Gordon Mackenzie Harrington

Psychology Faculty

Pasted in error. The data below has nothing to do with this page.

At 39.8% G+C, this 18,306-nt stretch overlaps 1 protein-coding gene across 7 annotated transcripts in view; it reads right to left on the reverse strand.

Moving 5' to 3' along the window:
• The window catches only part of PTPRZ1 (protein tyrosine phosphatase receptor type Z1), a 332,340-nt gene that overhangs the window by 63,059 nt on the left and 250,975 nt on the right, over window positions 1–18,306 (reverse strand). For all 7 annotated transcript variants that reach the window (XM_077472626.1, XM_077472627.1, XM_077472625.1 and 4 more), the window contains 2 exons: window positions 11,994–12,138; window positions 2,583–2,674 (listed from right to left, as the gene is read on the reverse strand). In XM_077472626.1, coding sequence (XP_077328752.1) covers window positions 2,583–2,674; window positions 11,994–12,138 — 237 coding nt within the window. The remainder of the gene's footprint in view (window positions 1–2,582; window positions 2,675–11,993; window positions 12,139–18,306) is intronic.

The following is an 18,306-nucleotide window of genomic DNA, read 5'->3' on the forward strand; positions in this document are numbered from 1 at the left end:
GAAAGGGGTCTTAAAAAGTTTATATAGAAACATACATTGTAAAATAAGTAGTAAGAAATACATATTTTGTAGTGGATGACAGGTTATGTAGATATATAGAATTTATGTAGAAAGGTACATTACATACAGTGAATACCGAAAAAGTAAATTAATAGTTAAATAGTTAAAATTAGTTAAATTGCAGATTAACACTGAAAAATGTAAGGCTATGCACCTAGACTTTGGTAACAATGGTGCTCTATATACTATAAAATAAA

Gordon Harrington Gordon Mackenzie Harrington, 90, of Waterloo died of natural causes on December 31, 2015. He was born on April 12, 1925 in Knoxville, Tennessee, son of Gordon and Margaret Shaw Harrington. He spent his childhood and teen years living in Tennessee, Canada, and Georgia. An early marriage resulted in his three fine sons. Gordon married Judith Ellen Finkel in March 1966. Although their marriage ended in 1988, they remained good friends until his death. Gordon’s final marriage was to Dorothy “Dottie” Canty Forsberg in 2002. Completely devoted to each other, they traveled extensively through Europe, Asia, Africa, Australia, New Zealand, North American, and South America. Dottie died in 2014. He was a long-time member of the Cedar Valley Unitarian Universalist congregation. Survived by: two sons Dana (Fridley, Minnesota), and Marc (Eagle Harbor, Michigan and Cedar Falls, Iowa), one grandson, Joshua; a brother: Donald, and sister, Nancy (both of Canada); extended family: Bill and Becky Forsberg (Austin, Texas), their children and grandchildren; and Ted and Pam Forsberg (Tucson, Arizona). Preceded in death by: his parents and one son, Bruce. While serving in the U. S. Navy during World War II Gordon had a profound shift in his thinking about racism, which became the foundation for the rest of his personal and professional life. Once discharged from the Navy, he returned to Georgia and the Georgia Institute of Technology (GIT), where he earned a bachelor’s degree in electrical engineering. While teaching mathematics at GIT in 1946 following his graduation, his search for enlightenment brought him to a friendship with a young African-American professor at Morehouse University, Atlanta. Gordon attended the professor’s seminar on race relations.  As the friendship grew, he and the professor, and their wives attended an event in Atlanta, then rode a bus together back to the Harringtons for dinner--not in the back of the bus but together in the front. Gordon had his first glimpse of what it was like to be discriminated against; his memory of the bus driver’s reaction remained clear to the end of his life. As Gordon’s passion to address racism became better known to that professor, he dissuaded Gordon from considering a graduate degree in mathematics. Rather, he was persuaded to study ministry at Yale, as the friend believed that the great hope for changing southern white views of racism lay in the church.  By that time, Gordon had been attending an historic Unitarian Universalist (UU) church in Atlanta, although nationally there were few such faith-merged churches. When applying to Yale Divinity School and told to designate whether he was Unitarian or Universalist, he was unable to select one or the other, as he had known only the combined faith. While a student at Yale, he was asked to become minister at the New London (Connecticut) UU church. Continuing as a student at the Divinity School while serving as the New London minister, he became a licensed Universalist minister in 1948. His major professor at Yale then encouraged Gordon to shift from religion to Child Development in the Departments of Education, Psychology, and Child Psychiatry, where he earned a Ph. D. in Child Development. His career path began as a research consultant for the State of Connecticut Board of Regents for five years, then into academia first in Ohio, then Coe College (Cedar Rapids), and eventually in 1963 to the State College of Iowa (which became UNI) as a professor of research, child development, and statistics in the Department of Psychology for the rest of his career, retiring in the early 1990s. With Gordon’s total professional commitment remaining on race relations, he pondered how racial views and religious views develop, and what the individual differences are in such development. He came to the view that race could not be defined genetically; rather, it was a social phenomenon. This was cutting edge thinking at the time; and the importance of his research findings was recognized by an article in the distinguished international journal Nature in December 1975. Gordon continued research in areas of intelligence and genetic interactions throughout the rest of his career. At the time when UNI found it necessary to close his laboratory in the 1980s, he was in the process of studying the possibilities of electrical high power line fields on human behavior; a study with Occupational Safety and Health Administration on possible genetic interactions with employee shifts; and studies of genetic interactions with psychiatric drugs. Throughout his career he published many research articles and presented at national and international conferences. Gordon’s volunteer activities included being elected chair of the first Cedar Falls Human Rights Commission in 1974, remaining in that role until 1983. At the time of his departure, he received a Distinguished Service Award from the city of Cedar Falls, and an Exemplary Service Award from the Regional Council of Civil Rights Agencies. In addition to local contributions, he joined the national and State of Iowa Civil Rights Unions and was Treasurer of the State organization for the maximum term of six years. During those years, he was involved in the establishment of the Iowa Civil Liberties Foundation. As an active member of the local UU congregation (now Cedar Valley UU), he became an early Chair of the Board of Trustees and remained active on many committees for decades. His extraordinary service to Unitarian Universalism was recognized by the Prairie Star UU Region Unsung UU Award in 2010. He was known for his love of chatting with others and telling stories about his life. His colleague and special friend was January Harrison, and he was grateful for care provided by Adrian Miller. Memorials: In lieu of flowers, contributions may be made to the Cedar Valley Unitarian Universalists, 3912 Cedar Heights Drive, Cedar Falls, Iowa 50613, for a social action cause; the Cedar Bend Humane Society; or to a charity of your choice. A memorial service will occur at a later time. Cemetery: Arlington National Cemetery, Arlington, Virginia. Copyright Waterloo Courier on-line edition; downloaded January 10, 2016.